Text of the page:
AT&T Expands Call Protection Feature To Block Fraud Calls By Default

Amid the consistent pressure from multi-sectoral advocacy organizations and a series of legislation and agency regulation aimed to end the robocall nuisance, AT&T announced that they are blocking fraud robocalls by default with no extra charge. However, succeeding and more accurate blocking features comes with a $4 monthly price tag.

The new anti-robocalling feature is an expansion of the already existing AT&T program called Call Protect and will start rolling out for new AT&T Mobility consumer lines will come with the anti-robocall service. Millions of existing AT&T customers also will have it automatically added to their accounts over the coming months.

The blocking service also will be added in coming months on lines where the famous telecom company has already automatically added suspected spam alerts, but not fraud blocking. According to a press release from AT&T, users will be properly notified once the service has been fully attached to their account.

For those who want to add the service as soon as possible and can no longer wait, AT&T is giving options to those who are existing consumers of AT&T Mobility. AT&T Call Protect is already available via an app that can be downloaded from both the Apple App Store and Android Play Store. Furthermore, it can be added manually by going into your account settings on myAT&T and turning it on.

Similarly, AT&T Phone customers can activate Digital Phone Call Protect is available by going into the account settings on myAT&T and turning it on.

“AT&T has been working hard to reduce unwanted robocalls. We will continue the fight through call authentication – verifying that callers are not faking their phone numbers – and many other tools,” the company said in a press release.

FCC allows carriers to block robocalls by default

The announcement of the robocall-blocking feature from AT&T comes after the Federal Communication Commission (FCC) voted Chairman Ajit Pai’s proposal to allow mobile and telecom carriers to block robocalls by default. Pai, who was previously criticized for his commission’s unsuccessful efforts to end the robocall problems, has circulated a declaratory ruling that would allow phone companies and telecommunication carriers to block unwanted phone calls by default and enable consumers to block calls that come from not on their contact list.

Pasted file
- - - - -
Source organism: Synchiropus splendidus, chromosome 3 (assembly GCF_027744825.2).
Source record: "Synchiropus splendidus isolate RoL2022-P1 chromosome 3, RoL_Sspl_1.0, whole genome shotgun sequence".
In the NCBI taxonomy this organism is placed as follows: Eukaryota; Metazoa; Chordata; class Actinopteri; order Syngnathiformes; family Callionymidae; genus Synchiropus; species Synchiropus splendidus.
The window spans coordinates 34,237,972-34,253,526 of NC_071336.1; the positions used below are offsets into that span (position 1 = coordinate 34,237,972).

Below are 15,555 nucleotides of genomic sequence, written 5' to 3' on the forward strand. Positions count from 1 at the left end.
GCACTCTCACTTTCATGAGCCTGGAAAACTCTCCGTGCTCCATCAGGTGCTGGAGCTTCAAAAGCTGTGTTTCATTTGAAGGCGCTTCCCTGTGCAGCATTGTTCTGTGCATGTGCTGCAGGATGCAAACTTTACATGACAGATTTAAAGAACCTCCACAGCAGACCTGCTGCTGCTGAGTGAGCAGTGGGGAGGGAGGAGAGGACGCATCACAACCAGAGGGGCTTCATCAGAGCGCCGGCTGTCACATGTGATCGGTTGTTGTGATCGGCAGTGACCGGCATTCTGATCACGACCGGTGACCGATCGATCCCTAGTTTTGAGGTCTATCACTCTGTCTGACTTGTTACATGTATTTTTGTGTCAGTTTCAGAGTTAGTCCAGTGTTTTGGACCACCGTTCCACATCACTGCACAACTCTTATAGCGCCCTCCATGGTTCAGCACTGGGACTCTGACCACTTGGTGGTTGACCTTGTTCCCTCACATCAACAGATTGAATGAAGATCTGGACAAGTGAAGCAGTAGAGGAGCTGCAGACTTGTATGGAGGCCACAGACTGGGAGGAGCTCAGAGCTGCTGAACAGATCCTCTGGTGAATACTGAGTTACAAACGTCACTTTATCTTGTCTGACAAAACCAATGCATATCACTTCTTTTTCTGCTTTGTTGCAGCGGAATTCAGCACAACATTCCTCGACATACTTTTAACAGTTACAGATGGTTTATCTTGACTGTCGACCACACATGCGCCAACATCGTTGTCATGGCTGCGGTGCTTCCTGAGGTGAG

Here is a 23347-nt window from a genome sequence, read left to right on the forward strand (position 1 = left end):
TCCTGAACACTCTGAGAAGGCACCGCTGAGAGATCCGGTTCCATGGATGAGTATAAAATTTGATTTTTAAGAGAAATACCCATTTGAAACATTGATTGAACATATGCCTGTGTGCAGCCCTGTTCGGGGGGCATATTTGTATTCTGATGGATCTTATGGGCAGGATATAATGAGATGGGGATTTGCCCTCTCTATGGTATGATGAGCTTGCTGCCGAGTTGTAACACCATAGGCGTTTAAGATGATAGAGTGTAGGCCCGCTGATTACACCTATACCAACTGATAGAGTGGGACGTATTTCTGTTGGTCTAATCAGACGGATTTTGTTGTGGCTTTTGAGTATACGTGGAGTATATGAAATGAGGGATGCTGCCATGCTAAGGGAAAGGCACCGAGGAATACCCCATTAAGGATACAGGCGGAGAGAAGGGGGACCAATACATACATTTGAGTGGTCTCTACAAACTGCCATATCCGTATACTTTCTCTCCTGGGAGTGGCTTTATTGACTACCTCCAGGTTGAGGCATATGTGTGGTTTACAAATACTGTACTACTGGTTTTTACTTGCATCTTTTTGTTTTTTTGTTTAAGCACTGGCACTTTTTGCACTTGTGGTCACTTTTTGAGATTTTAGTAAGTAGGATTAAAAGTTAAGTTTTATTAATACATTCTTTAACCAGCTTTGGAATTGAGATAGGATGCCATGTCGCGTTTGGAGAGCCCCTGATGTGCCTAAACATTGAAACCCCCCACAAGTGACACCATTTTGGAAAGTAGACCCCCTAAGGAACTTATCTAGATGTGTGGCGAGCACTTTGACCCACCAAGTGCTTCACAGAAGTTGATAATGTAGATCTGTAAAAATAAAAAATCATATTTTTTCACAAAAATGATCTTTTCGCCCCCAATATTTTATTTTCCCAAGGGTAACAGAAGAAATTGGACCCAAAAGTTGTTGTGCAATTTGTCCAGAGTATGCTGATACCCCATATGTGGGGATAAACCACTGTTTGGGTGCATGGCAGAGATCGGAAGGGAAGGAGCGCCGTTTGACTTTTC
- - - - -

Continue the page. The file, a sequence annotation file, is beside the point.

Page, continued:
Furthermore, the Further Notice of Proposed Rulemaking would propose a safe harbor for providers that implement network-wide blocking of calls that fail caller authentication under the SHAKEN/STIR framework once it is implemented.

“Allowing call blocking by default could be a big benefit for consumers who are sick and tired of robocalls. By making it clear that such call blocking is allowed, the FCC will give voice service providers the legal certainty they need to block unwanted calls from the outset so that consumers never have to get them,” said Chairman Pai.“And, if this decision is adopted, I strongly encourage carriers to begin providing these services by default—for free—to their current and future customers. I hope my colleagues will join me in supporting this latest attack on unwanted robocalls and spoofing.”

“The FCC has been a tremendous partner in the war on robocalls,” said Joan Marsh, executive vice president of regulatory & state external affairs for AT&T Communications. “The Commission’s recent action builds on a years-long effort to enable broader adoption of call-blocking tools and allow providers to better protect their customers and networks. AT&T remains committed to working with our government and industry partners in the ongoing battle against unwanted and illegal robocalls.”

Unwanted calls, including illegal robocalls, are the top consumer complaint at the FCC, with more than 200,000 received annually. Some private analysts estimate that U.S. consumers received approximately 2.4 billion robocalls per month in 2016. Advancements in technology make it cheap and easy to make robocalls and to “spoof” Caller ID information to hide the caller’s true identity.

Recently, experts argued that robocalls also affect businesses and organizations – especially medical institutions. A report reveals that hospitals have been receiving a tremendous amount of robocalls daily, which costs them a considerable amount of hospital time and limits their ability to respond to real emergencies. Worse, hospitals are also saying that if this problem escalates, it could lead up to a full-blown health crisis where hospitals can no longer respond to legitimate patient calls.

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